Bullock v. Texas Skating Ass'n , 583 S.W.2d 888 ( 1979 )

  • 583 S.W.2d 888 (1979)

    Bob BULLOCK, Comptroller of Public Accounts, et al., Appellants,
    TEXAS SKATING ASSOCIATION et al., Appellees.
    Bob BULLOCK, Comptroller of Public Accounts, et al., Appellants,
    ESCOBEDO ENTERPRISES, INC., d/b/a Bridgeport Ballroom, Appellees.

    Nos. 12894, 12900.

    Court of Civil Appeals of Texas, Austin.

    June 13, 1979.
    Rehearing Denied July 11, 1979.

    *890 John L. Hill, Atty. Gen., Austin, for appellants in both cases.

    R. L. Lattimore, Asst. Atty. Gen., Austin, for appellants in 12894.

    Myra A. McDaniel, Asst. Atty. Gen., Austin, for appellants in 12900.

    Donald W. Ray, Ray & Wood, Austin, for appellees in 12894.

    George G. Potts, Claude R. Wilson, Jr., H. David Herndon, Golden, Potts, Boeckman & Wilson, Dallas, for appellee in 12900.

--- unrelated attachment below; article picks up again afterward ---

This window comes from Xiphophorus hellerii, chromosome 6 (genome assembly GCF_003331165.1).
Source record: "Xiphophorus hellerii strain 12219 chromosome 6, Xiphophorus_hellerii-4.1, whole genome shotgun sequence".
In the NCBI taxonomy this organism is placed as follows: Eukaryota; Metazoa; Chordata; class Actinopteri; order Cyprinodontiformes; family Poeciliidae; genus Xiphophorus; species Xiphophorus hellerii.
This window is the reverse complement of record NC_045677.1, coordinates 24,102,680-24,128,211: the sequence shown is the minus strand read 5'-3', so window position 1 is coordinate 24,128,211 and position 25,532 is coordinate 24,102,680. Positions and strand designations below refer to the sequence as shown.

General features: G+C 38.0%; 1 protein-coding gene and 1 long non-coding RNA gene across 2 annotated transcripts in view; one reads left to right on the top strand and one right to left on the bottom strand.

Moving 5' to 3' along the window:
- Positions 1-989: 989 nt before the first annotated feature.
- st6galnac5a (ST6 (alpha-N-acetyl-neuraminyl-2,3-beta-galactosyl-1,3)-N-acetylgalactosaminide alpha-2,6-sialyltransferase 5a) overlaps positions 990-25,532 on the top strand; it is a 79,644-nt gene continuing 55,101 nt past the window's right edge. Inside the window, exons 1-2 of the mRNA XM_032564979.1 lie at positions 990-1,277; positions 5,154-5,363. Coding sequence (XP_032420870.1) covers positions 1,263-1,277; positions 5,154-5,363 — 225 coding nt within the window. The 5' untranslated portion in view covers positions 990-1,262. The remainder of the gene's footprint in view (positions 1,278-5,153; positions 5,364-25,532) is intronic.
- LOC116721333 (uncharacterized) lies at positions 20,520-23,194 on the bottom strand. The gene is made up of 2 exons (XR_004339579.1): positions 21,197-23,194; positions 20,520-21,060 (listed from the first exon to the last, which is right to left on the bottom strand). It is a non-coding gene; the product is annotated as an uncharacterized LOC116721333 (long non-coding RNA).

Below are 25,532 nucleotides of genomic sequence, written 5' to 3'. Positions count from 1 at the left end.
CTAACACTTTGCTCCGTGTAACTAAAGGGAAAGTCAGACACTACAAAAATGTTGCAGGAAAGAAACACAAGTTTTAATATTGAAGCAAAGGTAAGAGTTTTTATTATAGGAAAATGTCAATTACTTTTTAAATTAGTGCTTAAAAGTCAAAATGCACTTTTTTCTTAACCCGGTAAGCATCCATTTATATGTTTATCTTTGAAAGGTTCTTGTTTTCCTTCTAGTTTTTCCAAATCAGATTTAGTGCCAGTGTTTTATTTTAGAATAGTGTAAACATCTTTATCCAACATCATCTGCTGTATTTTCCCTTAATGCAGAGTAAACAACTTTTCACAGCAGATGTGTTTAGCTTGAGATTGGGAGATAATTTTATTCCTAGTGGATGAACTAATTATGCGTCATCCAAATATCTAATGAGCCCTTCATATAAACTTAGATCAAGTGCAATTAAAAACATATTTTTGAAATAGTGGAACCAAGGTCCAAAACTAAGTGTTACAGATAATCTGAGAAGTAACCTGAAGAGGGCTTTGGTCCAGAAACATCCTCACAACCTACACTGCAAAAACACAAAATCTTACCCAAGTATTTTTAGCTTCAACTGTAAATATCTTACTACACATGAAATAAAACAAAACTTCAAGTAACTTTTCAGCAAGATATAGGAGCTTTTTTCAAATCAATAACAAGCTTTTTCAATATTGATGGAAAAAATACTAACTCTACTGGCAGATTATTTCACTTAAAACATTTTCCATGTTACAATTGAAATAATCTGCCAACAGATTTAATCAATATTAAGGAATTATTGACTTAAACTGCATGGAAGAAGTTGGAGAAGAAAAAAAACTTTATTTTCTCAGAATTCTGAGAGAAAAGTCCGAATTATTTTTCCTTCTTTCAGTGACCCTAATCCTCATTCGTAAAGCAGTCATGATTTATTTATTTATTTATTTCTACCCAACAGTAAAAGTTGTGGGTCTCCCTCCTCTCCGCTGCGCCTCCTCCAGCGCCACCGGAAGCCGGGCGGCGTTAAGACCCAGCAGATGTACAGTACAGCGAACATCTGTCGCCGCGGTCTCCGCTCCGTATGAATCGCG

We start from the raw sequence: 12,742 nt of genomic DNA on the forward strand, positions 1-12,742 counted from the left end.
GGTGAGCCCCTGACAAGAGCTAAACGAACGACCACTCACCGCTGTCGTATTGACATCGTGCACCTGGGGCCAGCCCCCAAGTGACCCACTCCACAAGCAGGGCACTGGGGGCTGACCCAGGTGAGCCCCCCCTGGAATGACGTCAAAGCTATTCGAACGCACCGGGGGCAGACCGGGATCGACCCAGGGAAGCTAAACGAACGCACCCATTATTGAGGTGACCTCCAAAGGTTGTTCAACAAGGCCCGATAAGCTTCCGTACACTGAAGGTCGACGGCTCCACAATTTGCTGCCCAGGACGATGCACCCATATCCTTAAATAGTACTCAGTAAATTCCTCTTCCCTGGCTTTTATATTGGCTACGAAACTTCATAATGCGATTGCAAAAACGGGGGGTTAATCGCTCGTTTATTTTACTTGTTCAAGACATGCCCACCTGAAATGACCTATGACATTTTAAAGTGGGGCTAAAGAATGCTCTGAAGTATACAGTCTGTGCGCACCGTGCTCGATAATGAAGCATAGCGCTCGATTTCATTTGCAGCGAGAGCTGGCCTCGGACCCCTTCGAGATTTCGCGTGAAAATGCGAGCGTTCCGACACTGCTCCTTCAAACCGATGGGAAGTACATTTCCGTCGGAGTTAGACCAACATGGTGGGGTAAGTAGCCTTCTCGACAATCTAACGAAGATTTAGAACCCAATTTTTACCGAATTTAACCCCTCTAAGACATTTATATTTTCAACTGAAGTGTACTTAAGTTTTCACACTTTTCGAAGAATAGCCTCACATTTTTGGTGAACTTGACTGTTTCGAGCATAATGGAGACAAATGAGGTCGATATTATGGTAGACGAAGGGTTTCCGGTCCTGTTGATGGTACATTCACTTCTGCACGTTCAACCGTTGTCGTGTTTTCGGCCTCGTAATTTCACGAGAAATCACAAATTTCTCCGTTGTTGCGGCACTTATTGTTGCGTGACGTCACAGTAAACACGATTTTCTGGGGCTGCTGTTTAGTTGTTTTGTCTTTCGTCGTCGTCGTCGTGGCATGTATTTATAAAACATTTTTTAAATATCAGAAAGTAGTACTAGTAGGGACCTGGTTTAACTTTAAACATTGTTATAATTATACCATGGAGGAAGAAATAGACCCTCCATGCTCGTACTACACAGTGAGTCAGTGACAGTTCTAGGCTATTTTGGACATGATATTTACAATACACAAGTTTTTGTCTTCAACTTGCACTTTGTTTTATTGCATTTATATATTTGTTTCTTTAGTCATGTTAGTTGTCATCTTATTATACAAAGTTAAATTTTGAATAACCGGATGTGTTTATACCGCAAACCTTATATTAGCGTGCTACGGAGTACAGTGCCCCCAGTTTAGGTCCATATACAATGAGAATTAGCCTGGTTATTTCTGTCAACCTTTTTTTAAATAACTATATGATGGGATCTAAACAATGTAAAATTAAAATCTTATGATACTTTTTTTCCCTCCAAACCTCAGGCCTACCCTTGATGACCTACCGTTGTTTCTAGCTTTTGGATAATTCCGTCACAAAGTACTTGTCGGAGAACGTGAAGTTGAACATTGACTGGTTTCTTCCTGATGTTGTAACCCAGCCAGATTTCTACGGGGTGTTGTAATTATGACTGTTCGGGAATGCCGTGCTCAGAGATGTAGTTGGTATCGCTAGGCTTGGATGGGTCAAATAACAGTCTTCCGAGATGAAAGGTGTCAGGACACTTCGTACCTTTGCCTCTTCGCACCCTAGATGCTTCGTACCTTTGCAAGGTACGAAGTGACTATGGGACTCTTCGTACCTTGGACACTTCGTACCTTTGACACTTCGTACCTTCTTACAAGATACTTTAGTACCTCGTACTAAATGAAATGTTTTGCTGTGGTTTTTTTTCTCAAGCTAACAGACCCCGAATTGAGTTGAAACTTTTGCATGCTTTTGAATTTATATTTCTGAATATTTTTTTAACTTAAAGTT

O'QUINN, Justice.

    Appeals in these two causes, on motion of appellee in Cause No. 12,900, were consolidated and heard for submission and oral argument on the same day. Both suits attack validity of admission taxes levied under Article 21.02, Title 122A, Taxation-General, V.A.T.S.

    Escobedo Enterprises, Inc., doing business as Bridgeport Ballroom, went to trial in district court on its Fifth Amended Petition in Cause No. 12,900. This plaintiff brought suit under Article 1.05, Title 122A, Taxation-General, to recover admission taxes, paid under protest, on its operation of a ballroom during specified tax periods of 1976 and 1977. The principal basis for protest was the claimed invalidity of Article 21.02(4) because it was in violation of provisions of the Constitution of Texas and of the Constitution of the United States.